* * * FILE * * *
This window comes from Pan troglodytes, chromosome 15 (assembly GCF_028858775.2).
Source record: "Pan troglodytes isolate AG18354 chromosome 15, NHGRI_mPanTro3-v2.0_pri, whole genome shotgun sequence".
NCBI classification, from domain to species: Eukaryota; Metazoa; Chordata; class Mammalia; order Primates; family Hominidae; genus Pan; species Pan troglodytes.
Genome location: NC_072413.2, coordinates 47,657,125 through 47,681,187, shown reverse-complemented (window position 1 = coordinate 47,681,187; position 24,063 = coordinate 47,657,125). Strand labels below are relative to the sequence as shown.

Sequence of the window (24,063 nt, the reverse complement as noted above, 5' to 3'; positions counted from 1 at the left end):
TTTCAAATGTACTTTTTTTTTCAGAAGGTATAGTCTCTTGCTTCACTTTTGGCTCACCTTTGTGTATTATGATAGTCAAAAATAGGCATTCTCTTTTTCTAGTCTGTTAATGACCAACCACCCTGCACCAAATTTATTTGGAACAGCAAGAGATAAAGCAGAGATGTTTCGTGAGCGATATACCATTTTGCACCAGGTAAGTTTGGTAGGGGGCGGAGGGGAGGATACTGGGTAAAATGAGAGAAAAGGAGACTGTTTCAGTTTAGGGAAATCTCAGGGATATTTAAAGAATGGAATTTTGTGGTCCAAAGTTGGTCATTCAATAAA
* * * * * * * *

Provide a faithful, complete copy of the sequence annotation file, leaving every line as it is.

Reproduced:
This window comes from Pan troglodytes, chromosome 15 (assembly GCF_028858775.2).
Source record: "Pan troglodytes isolate AG18354 chromosome 15, NHGRI_mPanTro3-v2.0_pri, whole genome shotgun sequence".
NCBI classification, from domain to species: Eukaryota; Metazoa; Chordata; class Mammalia; order Primates; family Hominidae; genus Pan; species Pan troglodytes.
Genome location: NC_072413.2, coordinates 47,657,125 through 47,681,187, shown reverse-complemented (window position 1 = coordinate 47,681,187; position 24,063 = coordinate 47,657,125). Strand labels below are relative to the sequence as shown.

Sequence of the window (24,063 nt, the reverse complement as noted above, 5' to 3'; positions counted from 1 at the left end):
TTTCAAATGTACTTTTTTTTTCAGAAGGTATAGTCTCTTGCTTCACTTTTGGCTCACCTTTGTGTATTATGATAGTCAAAAATAGGCATTCTCTTTTTCTAGTCTGTTAATGACCAACCACCCTGCACCAAATTTATTTGGAACAGCAAGAGATAAAGCAGAGATGTTTCGTGAGCGATATACCATTTTGCACCAGGTAAGTTTGGTAGGGGGCGGAGGGGAGGATACTGGGTAAAATGAGAGAAAAGGAGACTGTTTCAGTTTAGGGAAATCTCAGGGATATTTAAAGAATGGAATTTTGTGGTCCAAAGTTGGTCATTCAATAAA